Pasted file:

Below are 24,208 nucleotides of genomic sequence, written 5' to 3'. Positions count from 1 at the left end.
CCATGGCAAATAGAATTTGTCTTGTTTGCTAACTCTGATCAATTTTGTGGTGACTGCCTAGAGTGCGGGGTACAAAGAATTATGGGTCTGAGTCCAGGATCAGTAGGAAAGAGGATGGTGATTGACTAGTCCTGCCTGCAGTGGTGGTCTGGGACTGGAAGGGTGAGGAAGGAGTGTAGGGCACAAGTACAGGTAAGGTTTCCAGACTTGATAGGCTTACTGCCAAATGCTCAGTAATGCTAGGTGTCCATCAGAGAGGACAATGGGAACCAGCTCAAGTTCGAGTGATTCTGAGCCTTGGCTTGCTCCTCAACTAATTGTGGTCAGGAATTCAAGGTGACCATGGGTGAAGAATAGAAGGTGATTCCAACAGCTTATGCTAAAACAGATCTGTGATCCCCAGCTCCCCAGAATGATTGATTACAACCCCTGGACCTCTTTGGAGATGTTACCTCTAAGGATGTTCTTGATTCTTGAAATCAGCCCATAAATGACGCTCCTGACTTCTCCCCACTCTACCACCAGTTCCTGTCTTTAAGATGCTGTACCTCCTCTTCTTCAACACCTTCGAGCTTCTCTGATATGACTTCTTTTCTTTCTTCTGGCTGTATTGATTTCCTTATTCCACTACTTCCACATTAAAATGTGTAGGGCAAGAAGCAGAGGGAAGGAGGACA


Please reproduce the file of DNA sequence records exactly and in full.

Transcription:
Below are 24,208 nucleotides of genomic sequence, written 5' to 3'. Positions count from 1 at the left end.
CCATGGCAAATAGAATTTGTCTTGTTTGCTAACTCTGATCAATTTTGTGGTGACTGCCTAGAGTGCGGGGTACAAAGAATTATGGGTCTGAGTCCAGGATCAGTAGGAAAGAGGATGGTGATTGACTAGTCCTGCCTGCAGTGGTGGTCTGGGACTGGAAGGGTGAGGAAGGAGTGTAGGGCACAAGTACAGGTAAGGTTTCCAGACTTGATAGGCTTACTGCCAAATGCTCAGTAATGCTAGGTGTCCATCAGAGAGGACAATGGGAACCAGCTCAAGTTCGAGTGATTCTGAGCCTTGGCTTGCTCCTCAACTAATTGTGGTCAGGAATTCAAGGTGACCATGGGTGAAGAATAGAAGGTGATTCCAACAGCTTATGCTAAAACAGATCTGTGATCCCCAGCTCCCCAGAATGATTGATTACAACCCCTGGACCTCTTTGGAGATGTTACCTCTAAGGATGTTCTTGATTCTTGAAATCAGCCCATAAATGACGCTCCTGACTTCTCCCCACTCTACCACCAGTTCCTGTCTTTAAGATGCTGTACCTCCTCTTCTTCAACACCTTCGAGCTTCTCTGATATGACTTCTTTTCTTTCTTCTGGCTGTATTGATTTCCTTATTCCACTACTTCCACATTAAAATGTGTAGGGCAAGAAGCAGAGGGAAGGAGGACA